Washburne Trade School

Named after Illinois congressman Elihu Benjamin Washburne, the Washburne Trade and Continuance School served as an elementary school prior to its switch to vocational training in 1919. While in operation, Washburne offered training to high school students in various industries, such as electricity and carpentry, with programming supported by nearby labor unions. Over time, Washburne’s programming expanded to offer additional training (i.e. painters, pipefitters, sheet metal workers) to a wider community base.

A 1986 article published in the Chicago Tribune reported that Washburne Trade and Continuance School operated 28 programs at one point in time. It was highly recognized for its success in vocational training in the Chicago area. However, this success did not go without issue.

In 1963, a study conducted by the Chicago Commission on Human Relations examined the enrollment at Washburne and found that only an estimated 2% of its students were black. Around this time, many Chicago companies were relocating to the suburbs, as were residents as in what would come to be known as white flight. With this expansion of the suburbs, work opportunities extended outside of the city center. The suburbanization coupled with desegregation caused many of the labor unions to pull out of programming with Washburne. By the late 1970s, only eight programs with the labor unions remained at Washburne. By 1993, there were only 2 programs remaining.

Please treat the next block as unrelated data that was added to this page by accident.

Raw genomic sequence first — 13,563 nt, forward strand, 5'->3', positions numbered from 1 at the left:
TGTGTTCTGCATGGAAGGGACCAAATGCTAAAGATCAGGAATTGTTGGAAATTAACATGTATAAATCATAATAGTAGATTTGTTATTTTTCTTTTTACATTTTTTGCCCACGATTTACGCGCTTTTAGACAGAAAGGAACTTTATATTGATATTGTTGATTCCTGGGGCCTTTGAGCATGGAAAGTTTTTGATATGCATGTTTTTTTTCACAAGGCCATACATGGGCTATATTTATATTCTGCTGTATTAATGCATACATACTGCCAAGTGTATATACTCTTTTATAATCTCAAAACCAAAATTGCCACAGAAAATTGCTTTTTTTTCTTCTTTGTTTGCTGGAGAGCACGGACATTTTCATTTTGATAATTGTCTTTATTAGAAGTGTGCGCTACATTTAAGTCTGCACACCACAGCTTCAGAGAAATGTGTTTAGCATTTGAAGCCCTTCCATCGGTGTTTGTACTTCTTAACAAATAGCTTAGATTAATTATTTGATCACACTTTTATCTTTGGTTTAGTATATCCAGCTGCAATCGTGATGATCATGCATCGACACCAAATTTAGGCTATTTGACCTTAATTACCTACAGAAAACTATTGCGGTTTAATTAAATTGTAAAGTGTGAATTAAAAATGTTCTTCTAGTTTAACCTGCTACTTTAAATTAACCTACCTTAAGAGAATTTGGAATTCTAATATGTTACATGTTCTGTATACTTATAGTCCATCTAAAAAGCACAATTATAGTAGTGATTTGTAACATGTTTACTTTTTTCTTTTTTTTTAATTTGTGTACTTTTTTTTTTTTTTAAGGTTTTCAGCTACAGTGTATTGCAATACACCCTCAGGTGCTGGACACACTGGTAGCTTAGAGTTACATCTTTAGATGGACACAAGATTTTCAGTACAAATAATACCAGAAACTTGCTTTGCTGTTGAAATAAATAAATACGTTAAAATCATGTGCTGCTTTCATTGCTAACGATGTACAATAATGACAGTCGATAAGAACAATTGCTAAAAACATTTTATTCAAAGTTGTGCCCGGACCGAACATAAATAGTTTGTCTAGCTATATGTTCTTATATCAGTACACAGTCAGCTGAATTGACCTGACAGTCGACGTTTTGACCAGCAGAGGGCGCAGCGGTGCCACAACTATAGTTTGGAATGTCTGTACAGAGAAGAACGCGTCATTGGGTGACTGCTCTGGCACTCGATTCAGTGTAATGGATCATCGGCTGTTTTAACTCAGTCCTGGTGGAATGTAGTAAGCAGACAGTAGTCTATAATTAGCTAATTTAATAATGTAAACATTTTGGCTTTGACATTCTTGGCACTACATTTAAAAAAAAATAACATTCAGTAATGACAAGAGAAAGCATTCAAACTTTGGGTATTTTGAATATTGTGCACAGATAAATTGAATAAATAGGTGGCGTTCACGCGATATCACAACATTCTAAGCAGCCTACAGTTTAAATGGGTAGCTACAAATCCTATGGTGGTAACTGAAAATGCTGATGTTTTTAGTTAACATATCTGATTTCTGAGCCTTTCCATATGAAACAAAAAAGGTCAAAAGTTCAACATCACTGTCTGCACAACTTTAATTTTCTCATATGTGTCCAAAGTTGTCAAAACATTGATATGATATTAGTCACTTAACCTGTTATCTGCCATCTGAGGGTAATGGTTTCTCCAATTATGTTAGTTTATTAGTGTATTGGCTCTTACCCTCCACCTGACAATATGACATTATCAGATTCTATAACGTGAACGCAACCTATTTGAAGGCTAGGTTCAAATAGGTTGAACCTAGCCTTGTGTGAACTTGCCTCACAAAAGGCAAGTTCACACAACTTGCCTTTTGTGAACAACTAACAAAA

Washburne closed in 1993, only to reopen in 1994 with City Colleges of Chicago, a system of community colleges located throughout the city. In 1996, select programs moved to the South Shore Cultural Center, while culinary programs operate within Kennedy-King College.

Washburne’s history is quite interesting. For the majority of its operation, Washburne taught mostly white students. When desegregation occurred in Chicago, many programs pulled out of the school. It is hard to assume that action did not have any racial connotations. However, today Washburne operates under City Colleges of Chicago, a system that strives to provide services to “diverse student populations” and address “socio-economic disparities and inequalities of access and graduation in higher education.” It is ironic that a school that once was under fire for not being inclusive is now a part of a system whose mission is promoting an inclusive educational environment.

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  1. Chrucky, Serhii. "The Last Days of Washburne," Forgotten Chicago.com, last edited 1-8-2009 Available Online.
  2. Scannell, Ray. " A Plea to Save Washburne Trade School." Chicago Tribune, November 27, 1986. Available Online.
  3. Scannell, "A Plea," 1986.
  4. Chrucky,"The Last Days," 2009.
  5. "History," Washburne Culinary.com, accessed March 19, 2021. Available Online.
  6. "Mission," City Colleges of Chicago. Available Online.